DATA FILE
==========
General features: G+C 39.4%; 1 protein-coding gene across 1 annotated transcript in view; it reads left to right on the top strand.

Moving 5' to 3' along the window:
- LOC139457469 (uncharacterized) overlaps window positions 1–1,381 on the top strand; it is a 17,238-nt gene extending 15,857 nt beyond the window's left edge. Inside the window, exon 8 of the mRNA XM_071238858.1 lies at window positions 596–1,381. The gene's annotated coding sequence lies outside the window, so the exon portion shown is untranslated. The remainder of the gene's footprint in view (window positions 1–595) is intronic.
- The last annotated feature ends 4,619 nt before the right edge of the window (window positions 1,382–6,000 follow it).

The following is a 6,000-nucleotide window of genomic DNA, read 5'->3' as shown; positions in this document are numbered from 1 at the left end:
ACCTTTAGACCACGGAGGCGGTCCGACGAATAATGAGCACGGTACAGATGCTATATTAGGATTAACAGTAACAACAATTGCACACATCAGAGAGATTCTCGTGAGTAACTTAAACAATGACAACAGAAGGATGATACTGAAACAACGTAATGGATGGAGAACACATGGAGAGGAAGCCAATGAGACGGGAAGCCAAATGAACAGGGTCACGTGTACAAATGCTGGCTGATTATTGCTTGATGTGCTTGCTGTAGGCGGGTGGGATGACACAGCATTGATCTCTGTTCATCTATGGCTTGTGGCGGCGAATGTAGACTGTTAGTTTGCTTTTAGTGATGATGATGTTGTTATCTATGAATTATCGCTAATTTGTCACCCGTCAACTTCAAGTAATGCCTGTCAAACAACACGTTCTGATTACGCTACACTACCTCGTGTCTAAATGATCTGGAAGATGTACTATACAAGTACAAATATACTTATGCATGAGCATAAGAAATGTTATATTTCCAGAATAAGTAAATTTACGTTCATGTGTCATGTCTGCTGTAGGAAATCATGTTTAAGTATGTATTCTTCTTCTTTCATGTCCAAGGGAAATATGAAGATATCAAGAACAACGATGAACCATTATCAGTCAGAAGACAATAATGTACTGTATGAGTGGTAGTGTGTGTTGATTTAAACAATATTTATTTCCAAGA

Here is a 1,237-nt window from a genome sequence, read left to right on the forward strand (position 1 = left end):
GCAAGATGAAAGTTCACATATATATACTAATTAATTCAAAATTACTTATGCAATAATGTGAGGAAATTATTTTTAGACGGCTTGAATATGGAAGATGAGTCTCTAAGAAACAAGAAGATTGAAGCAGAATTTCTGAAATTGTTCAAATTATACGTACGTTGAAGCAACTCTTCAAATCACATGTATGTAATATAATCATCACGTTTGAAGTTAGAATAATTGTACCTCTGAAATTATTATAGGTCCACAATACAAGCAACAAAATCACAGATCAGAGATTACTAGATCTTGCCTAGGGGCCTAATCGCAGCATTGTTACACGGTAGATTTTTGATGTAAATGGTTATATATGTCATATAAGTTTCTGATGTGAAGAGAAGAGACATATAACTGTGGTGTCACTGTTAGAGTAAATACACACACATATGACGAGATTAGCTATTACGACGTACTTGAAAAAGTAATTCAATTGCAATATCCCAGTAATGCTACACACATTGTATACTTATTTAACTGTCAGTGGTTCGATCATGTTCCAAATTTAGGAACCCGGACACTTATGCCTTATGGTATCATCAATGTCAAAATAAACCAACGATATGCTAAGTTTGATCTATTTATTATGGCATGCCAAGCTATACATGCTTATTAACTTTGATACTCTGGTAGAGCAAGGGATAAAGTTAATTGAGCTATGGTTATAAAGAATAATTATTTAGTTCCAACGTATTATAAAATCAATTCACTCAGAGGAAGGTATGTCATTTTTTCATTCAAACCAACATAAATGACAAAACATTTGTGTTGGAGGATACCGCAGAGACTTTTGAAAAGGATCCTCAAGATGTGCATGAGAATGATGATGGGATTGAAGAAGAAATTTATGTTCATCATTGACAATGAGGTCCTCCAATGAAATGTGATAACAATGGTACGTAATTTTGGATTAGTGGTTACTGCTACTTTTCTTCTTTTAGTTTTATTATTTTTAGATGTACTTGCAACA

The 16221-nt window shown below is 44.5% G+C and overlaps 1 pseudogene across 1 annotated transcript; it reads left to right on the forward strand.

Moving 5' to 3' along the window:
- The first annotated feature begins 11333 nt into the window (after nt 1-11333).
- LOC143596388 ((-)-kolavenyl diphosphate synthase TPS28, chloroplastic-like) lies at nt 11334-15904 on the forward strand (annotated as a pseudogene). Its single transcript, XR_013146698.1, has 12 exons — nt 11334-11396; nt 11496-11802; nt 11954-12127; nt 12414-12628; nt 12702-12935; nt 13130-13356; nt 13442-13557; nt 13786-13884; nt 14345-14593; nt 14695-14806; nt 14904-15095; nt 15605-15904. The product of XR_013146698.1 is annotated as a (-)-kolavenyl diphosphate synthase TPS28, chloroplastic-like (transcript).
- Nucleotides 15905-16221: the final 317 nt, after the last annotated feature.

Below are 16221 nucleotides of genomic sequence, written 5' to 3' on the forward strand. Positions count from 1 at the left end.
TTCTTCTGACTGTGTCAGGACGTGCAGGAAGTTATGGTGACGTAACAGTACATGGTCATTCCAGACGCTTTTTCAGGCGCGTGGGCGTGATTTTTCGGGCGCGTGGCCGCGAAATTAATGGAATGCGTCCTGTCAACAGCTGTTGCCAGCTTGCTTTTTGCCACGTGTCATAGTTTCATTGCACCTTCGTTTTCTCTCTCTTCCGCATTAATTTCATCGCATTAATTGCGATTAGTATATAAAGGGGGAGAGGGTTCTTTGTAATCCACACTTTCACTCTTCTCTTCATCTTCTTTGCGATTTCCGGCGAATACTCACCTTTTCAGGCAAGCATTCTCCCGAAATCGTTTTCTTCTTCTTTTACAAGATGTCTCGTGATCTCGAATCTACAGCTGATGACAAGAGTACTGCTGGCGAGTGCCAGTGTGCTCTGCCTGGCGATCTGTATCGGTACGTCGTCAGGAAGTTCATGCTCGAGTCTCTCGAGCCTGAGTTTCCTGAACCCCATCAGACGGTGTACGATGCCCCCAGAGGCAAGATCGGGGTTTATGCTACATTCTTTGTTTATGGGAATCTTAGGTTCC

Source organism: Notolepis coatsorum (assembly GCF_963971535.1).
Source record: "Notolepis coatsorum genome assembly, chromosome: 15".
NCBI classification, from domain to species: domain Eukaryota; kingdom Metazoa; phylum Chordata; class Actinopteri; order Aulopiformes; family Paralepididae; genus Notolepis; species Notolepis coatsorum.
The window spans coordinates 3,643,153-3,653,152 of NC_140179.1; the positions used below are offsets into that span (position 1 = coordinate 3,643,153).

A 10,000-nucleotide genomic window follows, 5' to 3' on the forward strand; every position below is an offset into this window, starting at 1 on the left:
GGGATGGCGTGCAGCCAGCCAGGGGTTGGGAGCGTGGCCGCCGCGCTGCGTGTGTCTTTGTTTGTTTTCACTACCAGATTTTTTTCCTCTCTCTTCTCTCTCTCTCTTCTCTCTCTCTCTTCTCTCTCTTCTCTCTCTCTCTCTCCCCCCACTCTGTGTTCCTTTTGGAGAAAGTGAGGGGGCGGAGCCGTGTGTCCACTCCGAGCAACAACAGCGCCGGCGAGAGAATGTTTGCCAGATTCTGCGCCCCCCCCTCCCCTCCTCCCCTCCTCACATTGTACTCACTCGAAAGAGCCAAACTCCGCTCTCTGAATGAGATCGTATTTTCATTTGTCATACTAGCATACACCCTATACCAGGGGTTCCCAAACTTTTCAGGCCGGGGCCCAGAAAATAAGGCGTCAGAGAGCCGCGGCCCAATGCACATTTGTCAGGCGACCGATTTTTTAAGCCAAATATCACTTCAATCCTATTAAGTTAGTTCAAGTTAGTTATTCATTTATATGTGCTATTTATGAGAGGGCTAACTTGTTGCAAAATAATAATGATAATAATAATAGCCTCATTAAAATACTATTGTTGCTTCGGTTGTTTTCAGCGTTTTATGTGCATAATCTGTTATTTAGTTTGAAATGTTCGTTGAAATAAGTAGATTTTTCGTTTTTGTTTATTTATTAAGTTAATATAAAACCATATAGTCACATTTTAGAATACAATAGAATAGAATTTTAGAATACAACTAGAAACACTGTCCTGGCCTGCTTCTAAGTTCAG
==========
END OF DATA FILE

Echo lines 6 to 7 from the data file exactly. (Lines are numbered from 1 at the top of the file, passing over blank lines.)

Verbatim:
ACCTTTAGACCACGGAGGCGGTCCGACGAATAATGAGCACGGTACAGATGCTATATTAGGATTAACAGTAACAACAATTGCACACATCAGAGAGATTCTCGTGAGTAACTTAAACAATGACAACAGAAGGATGATACTGAAACAACGTAATGGATGGAGAACACATGGAGAGGAAGCCAATGAGACGGGAAGCCAAATGAACAGGGTCACGTGTACAAATGCTGGCTGATTATTGCTTGATGTGCTTGCTGTAGGCGGGTGGGATGACACAGCATTGATCTCTGTTCATCTATGGCTTGTGGCGGCGAATGTAGACTGTTAGTTTGCTTTTAGTGATGATGATGTTGTTATCTATGAATTATCGCTAATTTGTCACCCGTCAACTTCAAGTAATGCCTGTCAAACAACACGTTCTGATTACGCTACACTACCTCGTGTCTAAATGATCTGGAAGATGTACTATACAAGTACAAATATACTTATGCATGAGCATAAGAAATGTTATATTTCCAGAATAAGTAAATTTACGTTCATGTGTCATGTCTGCTGTAGGAAATCATGTTTAAGTATGTATTCTTCTTCTTTCATGTCCAAGGGAAATATGAAGATATCAAGAACAACGATGAACCATTATCAGTCAGAAGACAATAATGTACTGTATGAGTGGTAGTGTGTGTTGATTTAAACAATATTTATTTCCAAGA

Here is a 1,237-nt window from a genome sequence, read left to right on the forward strand (position 1 = left end):